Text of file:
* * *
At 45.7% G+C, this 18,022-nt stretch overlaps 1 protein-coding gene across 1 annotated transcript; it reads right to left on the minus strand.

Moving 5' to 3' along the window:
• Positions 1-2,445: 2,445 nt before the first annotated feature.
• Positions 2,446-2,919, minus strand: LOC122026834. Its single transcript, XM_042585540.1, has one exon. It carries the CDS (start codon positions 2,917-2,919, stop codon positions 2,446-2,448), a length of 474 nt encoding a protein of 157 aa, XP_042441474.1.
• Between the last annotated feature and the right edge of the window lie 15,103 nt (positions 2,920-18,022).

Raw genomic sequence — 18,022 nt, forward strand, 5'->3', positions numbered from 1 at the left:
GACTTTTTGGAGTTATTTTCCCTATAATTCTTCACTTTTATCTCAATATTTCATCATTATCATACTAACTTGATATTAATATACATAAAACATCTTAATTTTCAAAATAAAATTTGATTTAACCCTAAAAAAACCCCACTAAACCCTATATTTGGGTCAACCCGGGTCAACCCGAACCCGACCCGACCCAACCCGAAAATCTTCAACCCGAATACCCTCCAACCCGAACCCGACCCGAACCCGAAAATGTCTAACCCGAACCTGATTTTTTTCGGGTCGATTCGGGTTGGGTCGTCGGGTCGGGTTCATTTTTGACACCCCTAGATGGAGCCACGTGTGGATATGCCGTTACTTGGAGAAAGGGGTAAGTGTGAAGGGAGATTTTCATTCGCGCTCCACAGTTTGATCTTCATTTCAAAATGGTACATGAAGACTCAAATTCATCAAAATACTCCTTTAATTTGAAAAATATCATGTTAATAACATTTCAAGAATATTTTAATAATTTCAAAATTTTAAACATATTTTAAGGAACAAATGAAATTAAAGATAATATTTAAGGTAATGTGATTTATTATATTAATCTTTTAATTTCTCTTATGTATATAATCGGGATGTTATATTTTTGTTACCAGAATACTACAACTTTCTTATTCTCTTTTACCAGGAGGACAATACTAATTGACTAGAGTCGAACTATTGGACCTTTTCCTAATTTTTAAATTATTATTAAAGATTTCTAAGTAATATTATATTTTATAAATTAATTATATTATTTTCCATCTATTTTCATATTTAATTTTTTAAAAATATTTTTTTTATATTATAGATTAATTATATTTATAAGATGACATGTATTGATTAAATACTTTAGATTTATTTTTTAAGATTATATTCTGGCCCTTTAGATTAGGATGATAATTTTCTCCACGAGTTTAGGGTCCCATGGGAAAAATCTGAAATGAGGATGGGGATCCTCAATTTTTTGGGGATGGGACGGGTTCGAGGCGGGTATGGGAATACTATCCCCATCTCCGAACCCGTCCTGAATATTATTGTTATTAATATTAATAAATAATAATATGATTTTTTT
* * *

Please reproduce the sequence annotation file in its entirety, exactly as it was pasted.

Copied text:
At 45.7% G+C, this 18,022-nt stretch overlaps 1 protein-coding gene across 1 annotated transcript; it reads right to left on the minus strand.

Moving 5' to 3' along the window:
• Positions 1-2,445: 2,445 nt before the first annotated feature.
• Positions 2,446-2,919, minus strand: LOC122026834. Its single transcript, XM_042585540.1, has one exon. It carries the CDS (start codon positions 2,917-2,919, stop codon positions 2,446-2,448), a length of 474 nt encoding a protein of 157 aa, XP_042441474.1.
• Between the last annotated feature and the right edge of the window lie 15,103 nt (positions 2,920-18,022).

Raw genomic sequence — 18,022 nt, forward strand, 5'->3', positions numbered from 1 at the left:
GACTTTTTGGAGTTATTTTCCCTATAATTCTTCACTTTTATCTCAATATTTCATCATTATCATACTAACTTGATATTAATATACATAAAACATCTTAATTTTCAAAATAAAATTTGATTTAACCCTAAAAAAACCCCACTAAACCCTATATTTGGGTCAACCCGGGTCAACCCGAACCCGACCCGACCCAACCCGAAAATCTTCAACCCGAATACCCTCCAACCCGAACCCGACCCGAACCCGAAAATGTCTAACCCGAACCTGATTTTTTTCGGGTCGATTCGGGTTGGGTCGTCGGGTCGGGTTCATTTTTGACACCCCTAGATGGAGCCACGTGTGGATATGCCGTTACTTGGAGAAAGGGGTAAGTGTGAAGGGAGATTTTCATTCGCGCTCCACAGTTTGATCTTCATTTCAAAATGGTACATGAAGACTCAAATTCATCAAAATACTCCTTTAATTTGAAAAATATCATGTTAATAACATTTCAAGAATATTTTAATAATTTCAAAATTTTAAACATATTTTAAGGAACAAATGAAATTAAAGATAATATTTAAGGTAATGTGATTTATTATATTAATCTTTTAATTTCTCTTATGTATATAATCGGGATGTTATATTTTTGTTACCAGAATACTACAACTTTCTTATTCTCTTTTACCAGGAGGACAATACTAATTGACTAGAGTCGAACTATTGGACCTTTTCCTAATTTTTAAATTATTATTAAAGATTTCTAAGTAATATTATATTTTATAAATTAATTATATTATTTTCCATCTATTTTCATATTTAATTTTTTAAAAATATTTTTTTTATATTATAGATTAATTATATTTATAAGATGACATGTATTGATTAAATACTTTAGATTTATTTTTTAAGATTATATTCTGGCCCTTTAGATTAGGATGATAATTTTCTCCACGAGTTTAGGGTCCCATGGGAAAAATCTGAAATGAGGATGGGGATCCTCAATTTTTTGGGGATGGGACGGGTTCGAGGCGGGTATGGGAATACTATCCCCATCTCCGAACCCGTCCTGAATATTATTGTTATTAATATTAATAAATAATAATATGATTTTTTT